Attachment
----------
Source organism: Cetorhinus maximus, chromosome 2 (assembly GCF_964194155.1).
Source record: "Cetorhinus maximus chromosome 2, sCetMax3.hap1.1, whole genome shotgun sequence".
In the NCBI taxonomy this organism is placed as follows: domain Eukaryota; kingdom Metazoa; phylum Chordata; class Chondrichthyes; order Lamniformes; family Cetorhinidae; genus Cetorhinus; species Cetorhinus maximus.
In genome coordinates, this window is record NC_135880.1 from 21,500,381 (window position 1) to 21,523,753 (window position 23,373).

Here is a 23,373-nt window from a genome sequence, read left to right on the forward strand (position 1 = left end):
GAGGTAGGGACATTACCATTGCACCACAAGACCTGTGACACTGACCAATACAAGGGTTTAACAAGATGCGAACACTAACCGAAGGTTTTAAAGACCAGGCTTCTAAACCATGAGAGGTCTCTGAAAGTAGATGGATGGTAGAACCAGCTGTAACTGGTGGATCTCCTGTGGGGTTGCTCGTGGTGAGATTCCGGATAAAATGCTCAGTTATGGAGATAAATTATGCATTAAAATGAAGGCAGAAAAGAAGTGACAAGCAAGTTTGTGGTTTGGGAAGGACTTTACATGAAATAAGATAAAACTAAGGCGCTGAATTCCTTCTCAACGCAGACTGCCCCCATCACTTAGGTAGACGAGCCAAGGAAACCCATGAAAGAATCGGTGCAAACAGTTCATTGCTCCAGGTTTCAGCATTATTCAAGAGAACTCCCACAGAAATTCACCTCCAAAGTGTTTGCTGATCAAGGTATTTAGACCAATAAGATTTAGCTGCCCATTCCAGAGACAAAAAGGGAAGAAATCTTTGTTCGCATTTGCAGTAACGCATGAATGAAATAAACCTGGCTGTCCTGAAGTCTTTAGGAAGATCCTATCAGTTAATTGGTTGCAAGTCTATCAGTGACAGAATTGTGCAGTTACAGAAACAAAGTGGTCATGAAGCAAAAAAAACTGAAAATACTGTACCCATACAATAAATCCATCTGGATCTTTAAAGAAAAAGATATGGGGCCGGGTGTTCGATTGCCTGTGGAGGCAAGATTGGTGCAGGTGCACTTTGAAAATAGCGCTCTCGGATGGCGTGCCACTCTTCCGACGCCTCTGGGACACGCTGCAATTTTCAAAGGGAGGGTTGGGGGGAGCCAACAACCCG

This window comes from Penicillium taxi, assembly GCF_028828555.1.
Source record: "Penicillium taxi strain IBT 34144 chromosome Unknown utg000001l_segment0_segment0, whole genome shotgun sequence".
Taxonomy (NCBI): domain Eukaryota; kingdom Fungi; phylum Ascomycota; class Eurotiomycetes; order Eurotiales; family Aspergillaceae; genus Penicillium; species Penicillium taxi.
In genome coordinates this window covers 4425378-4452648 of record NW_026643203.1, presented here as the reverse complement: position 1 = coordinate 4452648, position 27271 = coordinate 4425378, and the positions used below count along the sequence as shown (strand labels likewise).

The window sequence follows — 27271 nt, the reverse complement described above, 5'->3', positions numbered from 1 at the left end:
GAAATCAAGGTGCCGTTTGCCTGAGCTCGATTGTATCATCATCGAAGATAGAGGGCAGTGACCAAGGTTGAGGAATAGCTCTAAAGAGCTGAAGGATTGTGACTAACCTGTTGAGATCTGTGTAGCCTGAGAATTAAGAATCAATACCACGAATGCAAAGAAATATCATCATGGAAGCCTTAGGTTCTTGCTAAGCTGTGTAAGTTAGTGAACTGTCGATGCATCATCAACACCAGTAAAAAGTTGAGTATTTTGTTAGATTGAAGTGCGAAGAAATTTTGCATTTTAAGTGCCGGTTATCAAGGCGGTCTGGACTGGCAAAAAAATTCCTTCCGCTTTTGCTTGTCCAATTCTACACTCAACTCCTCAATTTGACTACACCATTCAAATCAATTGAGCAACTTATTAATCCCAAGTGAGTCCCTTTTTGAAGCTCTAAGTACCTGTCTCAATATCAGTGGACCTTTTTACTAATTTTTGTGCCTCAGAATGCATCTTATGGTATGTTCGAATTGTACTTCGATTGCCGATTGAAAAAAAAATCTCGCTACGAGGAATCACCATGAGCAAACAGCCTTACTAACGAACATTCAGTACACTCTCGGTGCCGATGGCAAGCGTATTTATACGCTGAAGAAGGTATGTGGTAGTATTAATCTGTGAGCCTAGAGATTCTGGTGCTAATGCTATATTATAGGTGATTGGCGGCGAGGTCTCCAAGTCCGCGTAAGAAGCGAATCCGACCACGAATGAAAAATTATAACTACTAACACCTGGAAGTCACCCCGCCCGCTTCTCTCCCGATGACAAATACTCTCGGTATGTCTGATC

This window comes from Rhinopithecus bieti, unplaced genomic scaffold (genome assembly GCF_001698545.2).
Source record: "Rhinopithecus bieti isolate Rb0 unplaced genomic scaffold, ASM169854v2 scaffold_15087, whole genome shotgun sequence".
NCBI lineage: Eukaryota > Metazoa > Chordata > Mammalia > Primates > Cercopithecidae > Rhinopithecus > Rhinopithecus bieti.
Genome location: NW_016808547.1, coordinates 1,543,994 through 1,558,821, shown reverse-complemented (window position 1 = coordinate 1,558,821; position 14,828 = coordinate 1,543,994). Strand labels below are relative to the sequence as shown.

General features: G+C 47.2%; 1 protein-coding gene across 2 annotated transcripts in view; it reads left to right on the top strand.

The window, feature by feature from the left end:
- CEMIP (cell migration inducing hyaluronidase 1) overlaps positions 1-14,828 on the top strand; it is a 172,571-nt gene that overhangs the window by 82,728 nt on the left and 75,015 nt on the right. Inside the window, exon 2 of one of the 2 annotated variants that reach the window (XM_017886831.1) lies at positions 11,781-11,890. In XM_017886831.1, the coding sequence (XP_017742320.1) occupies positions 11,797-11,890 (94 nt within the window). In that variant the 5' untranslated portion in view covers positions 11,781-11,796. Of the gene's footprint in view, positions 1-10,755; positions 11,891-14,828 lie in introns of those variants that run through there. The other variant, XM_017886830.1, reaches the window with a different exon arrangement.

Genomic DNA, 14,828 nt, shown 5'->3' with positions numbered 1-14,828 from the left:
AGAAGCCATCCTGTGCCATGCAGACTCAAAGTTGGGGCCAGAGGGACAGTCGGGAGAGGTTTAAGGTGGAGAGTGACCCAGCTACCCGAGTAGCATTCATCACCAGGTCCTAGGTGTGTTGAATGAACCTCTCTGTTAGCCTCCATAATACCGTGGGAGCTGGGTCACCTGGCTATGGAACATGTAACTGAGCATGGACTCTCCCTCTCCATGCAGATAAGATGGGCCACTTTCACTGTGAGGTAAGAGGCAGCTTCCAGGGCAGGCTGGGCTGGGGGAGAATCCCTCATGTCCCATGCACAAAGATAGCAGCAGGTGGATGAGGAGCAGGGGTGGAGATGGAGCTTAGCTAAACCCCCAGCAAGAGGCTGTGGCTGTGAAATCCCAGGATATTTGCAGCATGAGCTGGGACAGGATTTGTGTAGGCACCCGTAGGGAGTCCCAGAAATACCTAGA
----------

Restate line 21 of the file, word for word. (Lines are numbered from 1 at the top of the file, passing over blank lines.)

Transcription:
AGAAGCCATCCTGTGCCATGCAGACTCAAAGTTGGGGCCAGAGGGACAGTCGGGAGAGGTTTAAGGTGGAGAGTGACCCAGCTACCCGAGTAGCATTCATCACCAGGTCCTAGGTGTGTTGAATGAACCTCTCTGTTAGCCTCCATAATACCGTGGGAGCTGGGTCACCTGGCTATGGAACATGTAACTGAGCATGGACTCTCCCTCTCCATGCAGATAAGATGGGCCACTTTCACTGTGAGGTAAGAGGCAGCTTCCAGGGCAGGCTGGGCTGGGGGAGAATCCCTCATGTCCCATGCACAAAGATAGCAGCAGGTGGATGAGGAGCAGGGGTGGAGATGGAGCTTAGCTAAACCCCCAGCAAGAGGCTGTGGCTGTGAAATCCCAGGATATTTGCAGCATGAGCTGGGACAGGATTTGTGTAGGCACCCGTAGGGAGTCCCAGAAATACCTAGA